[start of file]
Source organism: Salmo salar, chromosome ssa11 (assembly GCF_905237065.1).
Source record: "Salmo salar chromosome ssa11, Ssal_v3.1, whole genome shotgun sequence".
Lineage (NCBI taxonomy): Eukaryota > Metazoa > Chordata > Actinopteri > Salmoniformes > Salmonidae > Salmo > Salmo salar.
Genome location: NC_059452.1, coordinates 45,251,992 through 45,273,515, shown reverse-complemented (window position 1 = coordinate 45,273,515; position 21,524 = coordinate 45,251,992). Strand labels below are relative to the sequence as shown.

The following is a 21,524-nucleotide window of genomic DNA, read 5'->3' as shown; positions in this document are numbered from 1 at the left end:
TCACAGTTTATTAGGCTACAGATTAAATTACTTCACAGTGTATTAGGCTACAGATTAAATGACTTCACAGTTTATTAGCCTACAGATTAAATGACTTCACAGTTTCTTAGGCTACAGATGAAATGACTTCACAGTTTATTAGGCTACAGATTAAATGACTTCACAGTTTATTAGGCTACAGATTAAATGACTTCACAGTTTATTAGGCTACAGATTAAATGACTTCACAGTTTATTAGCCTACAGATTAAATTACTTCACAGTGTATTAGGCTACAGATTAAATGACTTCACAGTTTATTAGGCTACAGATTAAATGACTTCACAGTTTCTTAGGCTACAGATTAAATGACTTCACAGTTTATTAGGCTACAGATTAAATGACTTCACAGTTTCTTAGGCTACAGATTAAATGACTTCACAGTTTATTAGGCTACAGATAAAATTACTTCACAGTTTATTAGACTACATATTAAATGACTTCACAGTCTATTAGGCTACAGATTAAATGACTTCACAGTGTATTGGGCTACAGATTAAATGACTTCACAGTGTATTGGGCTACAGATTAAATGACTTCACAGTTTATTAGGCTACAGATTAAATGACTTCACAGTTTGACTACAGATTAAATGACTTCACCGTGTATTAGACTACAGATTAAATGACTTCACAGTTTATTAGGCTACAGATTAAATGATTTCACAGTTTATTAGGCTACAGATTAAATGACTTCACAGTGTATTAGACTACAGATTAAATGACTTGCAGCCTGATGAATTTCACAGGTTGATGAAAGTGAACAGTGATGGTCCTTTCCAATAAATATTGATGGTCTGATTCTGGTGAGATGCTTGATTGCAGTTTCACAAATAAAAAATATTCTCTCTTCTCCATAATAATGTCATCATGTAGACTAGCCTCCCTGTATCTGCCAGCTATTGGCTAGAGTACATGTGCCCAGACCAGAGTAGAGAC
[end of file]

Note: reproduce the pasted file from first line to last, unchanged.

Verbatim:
Source organism: Salmo salar, chromosome ssa11 (assembly GCF_905237065.1).
Source record: "Salmo salar chromosome ssa11, Ssal_v3.1, whole genome shotgun sequence".
Lineage (NCBI taxonomy): Eukaryota > Metazoa > Chordata > Actinopteri > Salmoniformes > Salmonidae > Salmo > Salmo salar.
Genome location: NC_059452.1, coordinates 45,251,992 through 45,273,515, shown reverse-complemented (window position 1 = coordinate 45,273,515; position 21,524 = coordinate 45,251,992). Strand labels below are relative to the sequence as shown.

The following is a 21,524-nucleotide window of genomic DNA, read 5'->3' as shown; positions in this document are numbered from 1 at the left end:
TCACAGTTTATTAGGCTACAGATTAAATTACTTCACAGTGTATTAGGCTACAGATTAAATGACTTCACAGTTTATTAGCCTACAGATTAAATGACTTCACAGTTTCTTAGGCTACAGATGAAATGACTTCACAGTTTATTAGGCTACAGATTAAATGACTTCACAGTTTATTAGGCTACAGATTAAATGACTTCACAGTTTATTAGGCTACAGATTAAATGACTTCACAGTTTATTAGCCTACAGATTAAATTACTTCACAGTGTATTAGGCTACAGATTAAATGACTTCACAGTTTATTAGGCTACAGATTAAATGACTTCACAGTTTCTTAGGCTACAGATTAAATGACTTCACAGTTTATTAGGCTACAGATTAAATGACTTCACAGTTTCTTAGGCTACAGATTAAATGACTTCACAGTTTATTAGGCTACAGATAAAATTACTTCACAGTTTATTAGACTACATATTAAATGACTTCACAGTCTATTAGGCTACAGATTAAATGACTTCACAGTGTATTGGGCTACAGATTAAATGACTTCACAGTGTATTGGGCTACAGATTAAATGACTTCACAGTTTATTAGGCTACAGATTAAATGACTTCACAGTTTGACTACAGATTAAATGACTTCACCGTGTATTAGACTACAGATTAAATGACTTCACAGTTTATTAGGCTACAGATTAAATGATTTCACAGTTTATTAGGCTACAGATTAAATGACTTCACAGTGTATTAGACTACAGATTAAATGACTTGCAGCCTGATGAATTTCACAGGTTGATGAAAGTGAACAGTGATGGTCCTTTCCAATAAATATTGATGGTCTGATTCTGGTGAGATGCTTGATTGCAGTTTCACAAATAAAAAATATTCTCTCTTCTCCATAATAATGTCATCATGTAGACTAGCCTCCCTGTATCTGCCAGCTATTGGCTAGAGTACATGTGCCCAGACCAGAGTAGAGAC